On this day in 1888, comedian Harpo Marx was born in New York City, New York. Image: Harpo Marx / Wikimedia Commons He was born Adolph Arthur Marx to Samuel “Frenchie” Marx and Minnie Schoenberg on November 23, 1888. The second oldest of five boys, Harpo and his brothers took on a variety of odd jobs to help support the family. In 1910, Harpo and his brothers, Leonard (“Chico”), Julius (“Groucho”) and Milton (“Gummo”) formed… Read the full story The post Profile of the Day: Harpo Marx first appeared on About Geni.

  • Profile of the Day: John F. Kennedy
    by Amanda on November 22, 2022 at 6:05 pm

    Today we remember President John F. Kennedy, who was assassinated on this day 59 years ago in Dallas, Texas. Image: John F. Kennedy / U.S. National Archives and Records Administration On November 22, 1963, President Kennedy was fatally shot by a sniper while traveling in an open motorcade with his wife, Jacqueline. Celebrated as one of the most beloved Presidents of the United States, Kennedy’s sudden death shocked the entire nation. John Fitzgerald Kennedy was born on… Read the full story The post Profile of the Day: John F. Kennedy first appeared on About Geni.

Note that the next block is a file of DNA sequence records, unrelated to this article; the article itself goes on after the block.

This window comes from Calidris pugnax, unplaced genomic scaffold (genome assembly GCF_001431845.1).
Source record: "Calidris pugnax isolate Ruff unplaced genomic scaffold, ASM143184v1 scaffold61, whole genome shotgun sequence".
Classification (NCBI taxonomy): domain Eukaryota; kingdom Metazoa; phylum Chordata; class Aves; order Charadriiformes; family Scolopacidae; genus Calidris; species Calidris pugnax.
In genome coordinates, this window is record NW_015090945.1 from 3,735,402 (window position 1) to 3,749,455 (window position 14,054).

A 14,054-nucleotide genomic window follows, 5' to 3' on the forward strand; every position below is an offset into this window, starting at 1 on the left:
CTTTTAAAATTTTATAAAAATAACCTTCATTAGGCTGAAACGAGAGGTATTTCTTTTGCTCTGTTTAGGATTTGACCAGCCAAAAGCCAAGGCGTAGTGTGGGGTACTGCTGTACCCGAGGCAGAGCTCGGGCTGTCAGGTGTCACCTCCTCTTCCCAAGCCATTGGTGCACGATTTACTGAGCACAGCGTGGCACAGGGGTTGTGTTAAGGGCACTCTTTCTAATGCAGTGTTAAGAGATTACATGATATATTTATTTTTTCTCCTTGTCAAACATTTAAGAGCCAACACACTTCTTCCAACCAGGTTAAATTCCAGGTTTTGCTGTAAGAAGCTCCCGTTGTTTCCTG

• Profile of the Day: Voltaire
    by Amanda on November 21, 2022 at 7:16 pm

    On November 21, 1694, French Enlightenment philosopher Voltaire was born in Paris, France. Image: Voltaire / Wikimedia Commons He was born François-Marie Arouet and was the youngest of five children. He later adopted the name “Voltaire,” which is an anagram of “Arovet Li,” the Latinized spelling of his surname Arouet and the initial letters of “le jenue” (“the young”). As an outspoken advocate of freedom of religion, freedom of expression and separation of church and state,… Read the full story The post Profile of the Day: Voltaire first appeared on About Geni.

  • Profile of the Day: Alan Shepard
    by Amanda on November 18, 2022 at 5:30 pm

    Astronaut Alan Shepard was born on November 18, 1923. Shepard made history in 1961 when he became the first American to travel into space. Image: Alan Shepard / NASA Shepard was born in East Derry, New Hampshire to Alan Shepard, Sr.and Pauline Renza Emerson. Shepard was fascinated with flying from an early age. He graduated from the U.S. Navel Academy and served onboard the destroyer Cogswell during World War II. After the war, he became a test pilot for the Navy…. Read the full story The post Profile of the Day: Alan Shepard first appeared on About Geni.

  • Profile of the Day: Nicolas Appert
    by Amanda on November 17, 2022 at 5:35 pm